Many SonalSystem Add-ons are available in three editions: Gold, Silver, and Platinum, so you only need to pay for the right tool for your job. They are compatible with Studio One Prime, Artist, and Professional (Versions 3.5.4 and higher).
Jonathan Penson is the Norwegian Refugee Council Regional Education Adviser for East Africa and Yemen. We recently learned about his experience with the Mtendeli refugee camp in Tanzania, where a youth music program is using Studio One Prime to teach digital music skills to young Burundian refugees. Jonathan was able to spend some time with us to answer some questions about Mtendeli, its beneficiaries, and the students involved in this incredible story.
First of all, for readers not familiar with the situation affecting the youth in your program, please tell us how Music for Mtendeli came to be.
Mtendeli refugee camp in western Tanzania hosts close to forty thousand refugees fleeing political violence in Burundi. A high proportion of the refugees are youth. But, without the opportunity to work or leave the camp, there is very little to do, and frustrations run high. In addition, many youths experienced traumatic events in their home country. So we started a music project as part of a creative arts program, with the aim of providing a positive outlet for youths’ energies, and music therapy.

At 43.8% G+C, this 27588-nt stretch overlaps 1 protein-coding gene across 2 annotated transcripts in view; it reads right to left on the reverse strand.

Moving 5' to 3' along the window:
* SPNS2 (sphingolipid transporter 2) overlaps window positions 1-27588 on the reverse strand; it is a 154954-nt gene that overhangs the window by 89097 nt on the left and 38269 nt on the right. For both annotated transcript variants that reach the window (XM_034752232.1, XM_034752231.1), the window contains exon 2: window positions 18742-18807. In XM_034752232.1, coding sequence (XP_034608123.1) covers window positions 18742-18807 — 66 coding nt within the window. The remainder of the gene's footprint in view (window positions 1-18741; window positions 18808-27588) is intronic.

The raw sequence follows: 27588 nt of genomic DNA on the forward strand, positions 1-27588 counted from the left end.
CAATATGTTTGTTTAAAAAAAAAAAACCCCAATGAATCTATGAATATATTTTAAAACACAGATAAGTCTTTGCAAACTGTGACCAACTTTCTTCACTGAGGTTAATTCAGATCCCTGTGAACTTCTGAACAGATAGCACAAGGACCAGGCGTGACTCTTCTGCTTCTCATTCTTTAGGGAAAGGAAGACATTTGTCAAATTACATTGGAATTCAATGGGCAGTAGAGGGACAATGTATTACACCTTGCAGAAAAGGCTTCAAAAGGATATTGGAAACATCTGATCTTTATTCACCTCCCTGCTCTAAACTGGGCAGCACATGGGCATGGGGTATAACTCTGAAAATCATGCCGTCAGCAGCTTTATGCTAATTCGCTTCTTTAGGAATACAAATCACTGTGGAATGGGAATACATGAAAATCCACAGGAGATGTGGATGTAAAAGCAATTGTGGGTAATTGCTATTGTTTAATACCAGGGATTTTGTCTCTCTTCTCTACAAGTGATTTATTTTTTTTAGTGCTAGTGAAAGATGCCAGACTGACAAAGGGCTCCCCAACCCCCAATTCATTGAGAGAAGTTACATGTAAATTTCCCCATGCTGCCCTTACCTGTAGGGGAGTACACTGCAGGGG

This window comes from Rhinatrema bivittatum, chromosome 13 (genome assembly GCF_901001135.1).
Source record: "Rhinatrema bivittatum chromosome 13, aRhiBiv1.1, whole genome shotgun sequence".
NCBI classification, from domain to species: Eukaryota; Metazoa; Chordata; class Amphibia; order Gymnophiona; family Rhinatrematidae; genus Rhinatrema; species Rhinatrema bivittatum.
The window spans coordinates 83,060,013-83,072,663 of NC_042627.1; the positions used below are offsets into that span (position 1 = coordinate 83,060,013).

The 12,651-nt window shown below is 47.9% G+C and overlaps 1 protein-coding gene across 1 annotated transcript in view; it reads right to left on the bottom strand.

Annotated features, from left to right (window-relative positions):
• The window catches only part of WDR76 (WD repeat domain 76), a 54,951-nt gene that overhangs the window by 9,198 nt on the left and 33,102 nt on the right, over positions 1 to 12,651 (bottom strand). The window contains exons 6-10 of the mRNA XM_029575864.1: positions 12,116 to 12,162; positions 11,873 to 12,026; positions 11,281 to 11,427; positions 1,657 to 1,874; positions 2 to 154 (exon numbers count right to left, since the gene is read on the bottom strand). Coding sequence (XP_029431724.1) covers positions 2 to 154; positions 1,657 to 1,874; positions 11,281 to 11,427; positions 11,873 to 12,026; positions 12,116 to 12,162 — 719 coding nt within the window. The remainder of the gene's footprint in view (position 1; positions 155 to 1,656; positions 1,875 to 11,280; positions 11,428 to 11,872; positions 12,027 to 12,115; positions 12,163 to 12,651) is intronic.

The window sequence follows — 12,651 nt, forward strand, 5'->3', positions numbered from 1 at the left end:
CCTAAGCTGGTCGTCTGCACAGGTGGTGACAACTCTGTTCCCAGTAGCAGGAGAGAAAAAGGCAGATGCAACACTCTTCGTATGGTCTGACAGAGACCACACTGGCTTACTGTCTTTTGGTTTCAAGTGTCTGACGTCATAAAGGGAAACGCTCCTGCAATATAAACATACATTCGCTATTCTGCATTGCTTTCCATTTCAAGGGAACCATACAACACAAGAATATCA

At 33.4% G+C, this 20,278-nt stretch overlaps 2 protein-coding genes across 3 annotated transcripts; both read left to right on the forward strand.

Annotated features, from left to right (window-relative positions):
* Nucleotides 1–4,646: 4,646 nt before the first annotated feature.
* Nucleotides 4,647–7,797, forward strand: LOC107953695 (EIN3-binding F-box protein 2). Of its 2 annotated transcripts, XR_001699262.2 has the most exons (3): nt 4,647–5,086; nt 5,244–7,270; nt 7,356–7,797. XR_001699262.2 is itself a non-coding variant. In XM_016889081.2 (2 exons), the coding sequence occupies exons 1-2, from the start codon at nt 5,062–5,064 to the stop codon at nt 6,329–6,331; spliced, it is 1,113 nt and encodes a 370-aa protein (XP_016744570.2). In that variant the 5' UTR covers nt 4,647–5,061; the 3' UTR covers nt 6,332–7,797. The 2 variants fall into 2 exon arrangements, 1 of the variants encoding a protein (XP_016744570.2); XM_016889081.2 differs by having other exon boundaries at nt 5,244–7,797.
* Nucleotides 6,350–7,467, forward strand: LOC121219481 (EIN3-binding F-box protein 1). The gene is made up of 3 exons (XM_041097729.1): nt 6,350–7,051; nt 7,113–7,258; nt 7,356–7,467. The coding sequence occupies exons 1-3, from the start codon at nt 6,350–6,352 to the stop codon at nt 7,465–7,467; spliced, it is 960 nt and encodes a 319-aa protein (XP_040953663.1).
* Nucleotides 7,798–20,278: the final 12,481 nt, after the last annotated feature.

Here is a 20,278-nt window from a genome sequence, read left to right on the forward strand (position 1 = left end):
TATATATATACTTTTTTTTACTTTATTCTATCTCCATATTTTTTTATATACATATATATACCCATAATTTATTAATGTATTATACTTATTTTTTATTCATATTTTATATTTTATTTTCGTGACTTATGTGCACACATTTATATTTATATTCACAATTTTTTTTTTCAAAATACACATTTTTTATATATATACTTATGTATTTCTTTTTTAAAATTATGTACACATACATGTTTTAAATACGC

The Norwegian Refugee Council started the youth center in the camp in 2017. We run the creative arts program alongside vocational skills training and literacy and numeracy classes. We train youth in the creative use of ICT, as well as for business, and the youth organize clubs for music, theatre, and modern and traditional dance. We are hoping to start photography courses.
The music program combines traditional skills such as drumming – for which Burundians are famed – with cutting-edge technology. We want to nurture refugee youths’ talents, and the plan is to start a modest music studio that will help them to record and share their music.
How many of the youth are involved in the Digital Music program? How many staff? How long has the program been running?